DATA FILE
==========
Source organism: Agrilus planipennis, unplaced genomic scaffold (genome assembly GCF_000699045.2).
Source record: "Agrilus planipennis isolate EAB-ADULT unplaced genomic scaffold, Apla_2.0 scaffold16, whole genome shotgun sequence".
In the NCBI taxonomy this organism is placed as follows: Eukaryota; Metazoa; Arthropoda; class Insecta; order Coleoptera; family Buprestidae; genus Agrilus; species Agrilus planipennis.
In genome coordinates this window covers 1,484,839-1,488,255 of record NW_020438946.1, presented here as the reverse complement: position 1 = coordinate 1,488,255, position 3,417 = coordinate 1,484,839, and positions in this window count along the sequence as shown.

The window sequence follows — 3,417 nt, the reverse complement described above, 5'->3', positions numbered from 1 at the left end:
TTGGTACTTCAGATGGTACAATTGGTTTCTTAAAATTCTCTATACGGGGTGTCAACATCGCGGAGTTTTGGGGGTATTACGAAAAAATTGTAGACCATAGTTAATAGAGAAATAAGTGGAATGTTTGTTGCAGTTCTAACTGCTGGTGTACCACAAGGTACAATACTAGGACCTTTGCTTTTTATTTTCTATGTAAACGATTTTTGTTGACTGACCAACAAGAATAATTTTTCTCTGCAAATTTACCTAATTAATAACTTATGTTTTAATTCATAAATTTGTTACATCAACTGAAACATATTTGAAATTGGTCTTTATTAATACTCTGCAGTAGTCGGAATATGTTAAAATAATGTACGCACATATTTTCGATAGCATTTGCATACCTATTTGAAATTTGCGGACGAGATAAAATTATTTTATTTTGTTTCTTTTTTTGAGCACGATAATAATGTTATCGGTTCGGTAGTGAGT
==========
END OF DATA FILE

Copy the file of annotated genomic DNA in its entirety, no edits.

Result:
Source organism: Agrilus planipennis, unplaced genomic scaffold (genome assembly GCF_000699045.2).
Source record: "Agrilus planipennis isolate EAB-ADULT unplaced genomic scaffold, Apla_2.0 scaffold16, whole genome shotgun sequence".
In the NCBI taxonomy this organism is placed as follows: Eukaryota; Metazoa; Arthropoda; class Insecta; order Coleoptera; family Buprestidae; genus Agrilus; species Agrilus planipennis.
In genome coordinates this window covers 1,484,839-1,488,255 of record NW_020438946.1, presented here as the reverse complement: position 1 = coordinate 1,488,255, position 3,417 = coordinate 1,484,839, and positions in this window count along the sequence as shown.

The window sequence follows — 3,417 nt, the reverse complement described above, 5'->3', positions numbered from 1 at the left end:
TTGGTACTTCAGATGGTACAATTGGTTTCTTAAAATTCTCTATACGGGGTGTCAACATCGCGGAGTTTTGGGGGTATTACGAAAAAATTGTAGACCATAGTTAATAGAGAAATAAGTGGAATGTTTGTTGCAGTTCTAACTGCTGGTGTACCACAAGGTACAATACTAGGACCTTTGCTTTTTATTTTCTATGTAAACGATTTTTGTTGACTGACCAACAAGAATAATTTTTCTCTGCAAATTTACCTAATTAATAACTTATGTTTTAATTCATAAATTTGTTACATCAACTGAAACATATTTGAAATTGGTCTTTATTAATACTCTGCAGTAGTCGGAATATGTTAAAATAATGTACGCACATATTTTCGATAGCATTTGCATACCTATTTGAAATTTGCGGACGAGATAAAATTATTTTATTTTGTTTCTTTTTTTGAGCACGATAATAATGTTATCGGTTCGGTAGTGAGT